The Chicago Historical Society held court and created an agenda that left no doubt of the location’s significance. Fort Sheridan not only sent a military band, but also fifty-five soldiers, the same number who’d attempted to escape the fort in 1812.
Mayor “Big Bill” Thompson, Alfred Alschuler, and members of the Chicago Historical Society spoke, and General George Van Horn Moseley gave the principal address.
Also in attendance were direct descendants of Captain John Whistler, the officer who designed and built Fort Dearborn and led its soldiers until 1810. Whistler’s great-grandson William Robert Wood laid the cornerstone.
Chicago Historical Society librarian Miss Caroline M. McIlvaine, who in 1907 had insisted the offending billboard covering Hoyt’s tablet be removed, interred a time capsule with the help of Whistler’s great-great-granddaughters Catherine and Margaret Joy. The copper box contained Whistler’s blueprint for Fort Dearborn, a letter he’d written to his boss, Col. Jacob Kingsbury, and a piece of timber from the second iteration of the fort.
London Guarantee and Accident moved into their new building in 1923, and the next year, the Lake Shore Trust and Savings Bank awarded Alschuler the Gold Medal for excellence in design. Charles E. Fox, president of the Illinois Society of Architects and partner of Benjamin Marshall, sat on the jury.
For 23 years, London Guarantee and Accident occupied their marquee, but in 1946 they sold it to the Michigan Wacker Building Corporation. Future tenants included Stone Container Corporation and Crain Communications.
In the 1950s, ‘60s, and ‘70s, jazz greats, like Ramsey Lewis, Marian McPartland, and Sarah Vaughan, filled up The London House on the first floor. The WLS studios occupied the fourth floor from 1960 into the 1980s, and for a time that’s where Paul Harvey told listeners The Rest of the Story.
At one point, executives installed a basketball court on the 21st floor.
In 1987, the Commission on Chicago Landmarks submitted Alschuler’s skyscraper for designation. The owner of the building was letting it go to seed and didn’t want the historic status.
He lost, and on April 16, 1996, the London Guarantee and Accident Building became an official Chicago Landmark.
Related: find fun things to do in Chicago in Spring
Staying at LondonHouse Chicago Today
Today, this magnificent building is a 452-room luxury lifestyle hotel.
Oxford Capital Group, the same investors that converted Marshall and Fox’s 168 North Michigan into Hotel Julian (now Arlo Chicago), purchased the property in 2013 and renamed it LondonHouse Chicago. The name is a nod to the original owners and to the jazz club, and “house” is a synonym of hotel.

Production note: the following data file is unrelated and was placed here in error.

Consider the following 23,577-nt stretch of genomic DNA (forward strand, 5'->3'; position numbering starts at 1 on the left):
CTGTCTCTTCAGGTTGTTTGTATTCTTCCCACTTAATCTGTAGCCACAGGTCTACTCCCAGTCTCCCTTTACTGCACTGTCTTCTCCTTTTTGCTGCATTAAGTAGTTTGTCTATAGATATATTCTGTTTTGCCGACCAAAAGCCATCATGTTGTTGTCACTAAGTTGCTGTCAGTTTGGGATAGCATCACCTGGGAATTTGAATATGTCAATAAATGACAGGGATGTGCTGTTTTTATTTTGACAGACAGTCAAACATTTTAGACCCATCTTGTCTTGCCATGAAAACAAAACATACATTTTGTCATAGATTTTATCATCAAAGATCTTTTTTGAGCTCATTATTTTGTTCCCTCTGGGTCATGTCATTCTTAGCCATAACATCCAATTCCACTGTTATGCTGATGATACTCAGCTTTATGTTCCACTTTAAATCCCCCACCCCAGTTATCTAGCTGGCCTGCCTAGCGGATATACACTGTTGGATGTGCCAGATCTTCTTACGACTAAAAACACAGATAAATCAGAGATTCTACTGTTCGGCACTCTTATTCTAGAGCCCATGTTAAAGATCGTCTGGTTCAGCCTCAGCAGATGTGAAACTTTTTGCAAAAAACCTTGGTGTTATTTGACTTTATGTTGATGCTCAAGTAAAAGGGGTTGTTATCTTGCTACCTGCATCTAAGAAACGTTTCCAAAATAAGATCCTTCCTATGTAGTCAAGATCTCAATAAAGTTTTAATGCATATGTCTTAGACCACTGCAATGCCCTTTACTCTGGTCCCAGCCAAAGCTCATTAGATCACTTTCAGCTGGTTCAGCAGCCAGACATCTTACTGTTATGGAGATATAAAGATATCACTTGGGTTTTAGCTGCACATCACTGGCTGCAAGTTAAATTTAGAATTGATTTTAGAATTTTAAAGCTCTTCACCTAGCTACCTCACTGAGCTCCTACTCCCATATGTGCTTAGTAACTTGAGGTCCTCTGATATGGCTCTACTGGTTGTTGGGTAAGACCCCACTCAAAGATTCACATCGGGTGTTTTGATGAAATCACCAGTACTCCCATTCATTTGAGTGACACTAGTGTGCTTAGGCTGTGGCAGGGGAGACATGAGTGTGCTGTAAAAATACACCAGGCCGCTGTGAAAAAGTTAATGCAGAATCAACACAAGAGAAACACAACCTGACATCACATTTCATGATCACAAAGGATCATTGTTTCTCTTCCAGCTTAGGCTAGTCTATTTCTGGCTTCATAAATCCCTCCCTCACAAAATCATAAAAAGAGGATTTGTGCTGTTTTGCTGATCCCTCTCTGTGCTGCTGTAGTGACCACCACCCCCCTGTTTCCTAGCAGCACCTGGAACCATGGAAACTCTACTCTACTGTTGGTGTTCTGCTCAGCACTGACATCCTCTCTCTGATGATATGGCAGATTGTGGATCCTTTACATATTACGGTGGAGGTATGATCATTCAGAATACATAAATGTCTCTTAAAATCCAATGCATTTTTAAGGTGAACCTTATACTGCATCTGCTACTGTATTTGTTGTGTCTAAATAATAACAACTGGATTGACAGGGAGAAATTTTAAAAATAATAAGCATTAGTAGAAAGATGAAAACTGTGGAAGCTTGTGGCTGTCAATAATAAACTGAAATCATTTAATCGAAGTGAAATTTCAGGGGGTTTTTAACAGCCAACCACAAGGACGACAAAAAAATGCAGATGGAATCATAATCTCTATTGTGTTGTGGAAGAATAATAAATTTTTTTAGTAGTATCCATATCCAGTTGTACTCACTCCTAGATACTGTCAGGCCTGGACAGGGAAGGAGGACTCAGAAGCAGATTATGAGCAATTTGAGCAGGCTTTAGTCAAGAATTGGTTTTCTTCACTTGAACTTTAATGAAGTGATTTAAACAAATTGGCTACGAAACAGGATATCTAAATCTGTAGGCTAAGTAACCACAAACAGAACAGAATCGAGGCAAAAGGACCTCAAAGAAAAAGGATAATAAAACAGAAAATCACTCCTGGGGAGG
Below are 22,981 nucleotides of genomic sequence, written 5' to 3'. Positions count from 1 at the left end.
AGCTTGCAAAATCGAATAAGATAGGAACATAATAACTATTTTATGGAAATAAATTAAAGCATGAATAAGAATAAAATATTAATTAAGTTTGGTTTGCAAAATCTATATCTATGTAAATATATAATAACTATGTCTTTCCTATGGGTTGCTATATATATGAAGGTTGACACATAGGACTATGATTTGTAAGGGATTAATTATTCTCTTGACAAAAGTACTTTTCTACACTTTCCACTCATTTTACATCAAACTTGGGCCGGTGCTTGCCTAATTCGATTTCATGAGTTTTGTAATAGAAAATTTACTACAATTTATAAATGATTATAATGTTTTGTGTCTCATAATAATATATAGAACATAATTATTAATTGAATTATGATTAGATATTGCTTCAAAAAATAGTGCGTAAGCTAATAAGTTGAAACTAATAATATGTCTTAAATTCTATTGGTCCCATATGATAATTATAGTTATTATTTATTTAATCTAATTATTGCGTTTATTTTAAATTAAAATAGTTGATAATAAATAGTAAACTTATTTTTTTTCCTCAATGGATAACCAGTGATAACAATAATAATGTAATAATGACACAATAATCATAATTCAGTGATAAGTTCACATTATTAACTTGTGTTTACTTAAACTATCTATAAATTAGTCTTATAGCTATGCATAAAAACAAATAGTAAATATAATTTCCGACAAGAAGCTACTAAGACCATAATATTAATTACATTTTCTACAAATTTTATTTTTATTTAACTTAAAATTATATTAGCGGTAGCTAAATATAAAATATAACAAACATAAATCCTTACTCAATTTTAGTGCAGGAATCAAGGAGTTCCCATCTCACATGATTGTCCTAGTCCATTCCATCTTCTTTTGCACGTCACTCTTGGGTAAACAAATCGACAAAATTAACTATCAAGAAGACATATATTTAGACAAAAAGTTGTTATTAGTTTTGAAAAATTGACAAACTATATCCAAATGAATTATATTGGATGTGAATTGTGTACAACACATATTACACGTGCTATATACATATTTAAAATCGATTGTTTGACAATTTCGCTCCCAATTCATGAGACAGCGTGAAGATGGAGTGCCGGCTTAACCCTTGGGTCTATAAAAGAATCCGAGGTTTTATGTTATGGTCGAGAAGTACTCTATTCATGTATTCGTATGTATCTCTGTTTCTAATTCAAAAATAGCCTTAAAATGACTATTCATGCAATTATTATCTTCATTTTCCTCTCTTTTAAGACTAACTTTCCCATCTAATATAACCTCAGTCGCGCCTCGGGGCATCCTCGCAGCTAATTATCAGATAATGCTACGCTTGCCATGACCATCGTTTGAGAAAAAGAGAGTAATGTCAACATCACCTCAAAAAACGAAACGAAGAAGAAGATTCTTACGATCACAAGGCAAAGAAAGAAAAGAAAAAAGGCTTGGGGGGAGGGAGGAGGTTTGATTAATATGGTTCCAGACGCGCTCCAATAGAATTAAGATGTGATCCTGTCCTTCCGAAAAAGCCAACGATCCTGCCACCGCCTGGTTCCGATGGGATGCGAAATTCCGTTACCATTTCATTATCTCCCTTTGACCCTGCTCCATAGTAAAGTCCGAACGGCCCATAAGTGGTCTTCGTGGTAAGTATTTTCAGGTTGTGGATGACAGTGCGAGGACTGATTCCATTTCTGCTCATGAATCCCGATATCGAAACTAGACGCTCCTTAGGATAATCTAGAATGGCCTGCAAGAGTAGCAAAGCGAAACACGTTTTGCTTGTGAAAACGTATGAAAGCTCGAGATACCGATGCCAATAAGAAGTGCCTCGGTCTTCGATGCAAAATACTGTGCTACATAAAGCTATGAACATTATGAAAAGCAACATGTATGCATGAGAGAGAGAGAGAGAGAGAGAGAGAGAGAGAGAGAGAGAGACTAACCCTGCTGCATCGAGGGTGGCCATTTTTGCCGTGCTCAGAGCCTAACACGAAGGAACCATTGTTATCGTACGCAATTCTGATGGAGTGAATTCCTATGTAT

LondonHouse is a blend of old and new. The official entrance is on the west side of the building, but if you come through the original lobby, you’ll enter a foyer with travertine marble walls and a vaulted rotunda.
High up, murals to the left and right depict scenes from the past, as if you were standing on the banks of the Chicago River when swing bridges were still a thing.
Above the doorway to the elevator banks is the Businessman’s Credo.
As you pass through to the lobby, notice the ornate ceiling above you. That, and the dome in the entrance, had been completely covered in 1957.
The elevator exteriors are original, but the mechanism has been upgraded. To get to your floor, you touch the destination on the pad; there are no buttons inside the carriages.
Registration is in the second-floor lobby in a 22-story glass tower that Oxford built next to the historic skyscraper. There’s plentiful seating in the lobby bar, named Bridges in reference to the view through the floor-to-ceiling windows.
TLTrivia: Spanning the first and second floors of the lobby is a giant mural of General William Hull. He seems an odd, somber choice. In 1812 he ordered the evacuation of Fort Dearborn, followed quickly by his surrender of Fort Detroit.
Two years later, General Henry Dearborn, for whom the Chicago fort was named, presided over Hull’s court-martial. Hull was convicted of cowardice and treason and sentenced to death, but President Madison commuted the sentence.
The design throughout the hotel hearkens back to the 1920s. Simeone Deary Design Group used angular elements to allude to Chicago’s industrial era, and curves and pearls to evoke flapper glamour.
Dining at LondonHouse Chicago
There are six places to eat and drink in LondonHouse Chicago.
On the first floor, Corner Bakery serves salads and paninis where Sarah Vaughan used to sing.
Land & Lake Kitchen occupies the ground floor level of the Vista Tower and serves comfort food with a twist. It’s also where Hilton Honors members eat their free breakfast.
Bridges Lobby Bar has a full menu, daily drink specials, and afternoon tea.
Ocean Prime offers upscale seafood and a fantastic happy hour (get the Prime Manhattan!).
The most popular places to eat and drink are at the top of the historic tower.
LH on 21 offers indoor dining, a fireplace, and one of the longest bars in the city.
Above the middle of the bar is the picture of a woman; behind her face is the basketball net from the former occupant’s court.
The piece de resistance is LondonHouse Rooftop. The views are epic; so is the demand. During the warmer months, it’s first come, first served, although some tables can be reserved.
If you want to dine in the cupola, you can, but expect to pay a hefty price for that exclusivity. While food and drink are served seasonally, the rooftop is open year-round for anyone who wants to gander at the city from high above.
LondonHouse Chicago Rooms
Because the hotel spans an historic skyscraper and new construction, their 452 rooms come in multiple configurations.
All of them are equipped with stone-lined bathrooms, Nespresso coffee makers, Tivoli alarm clocks, and some of the softest hotel robes I’ve ever donned. There’s also a smart refrigerator, slippers, a work desk, and free WiFi.
Vista Suites have a separate seating area and floor-to-ceiling views.
Staying in LondonHouse Chicago is a luxurious treat. With its prime access to both the Loop and the Magnificent Mile and the historical significance of its location, “It starts here” is an appropriate tagline.
Fair warning, though: once you slip into that robe, you may never want to leave.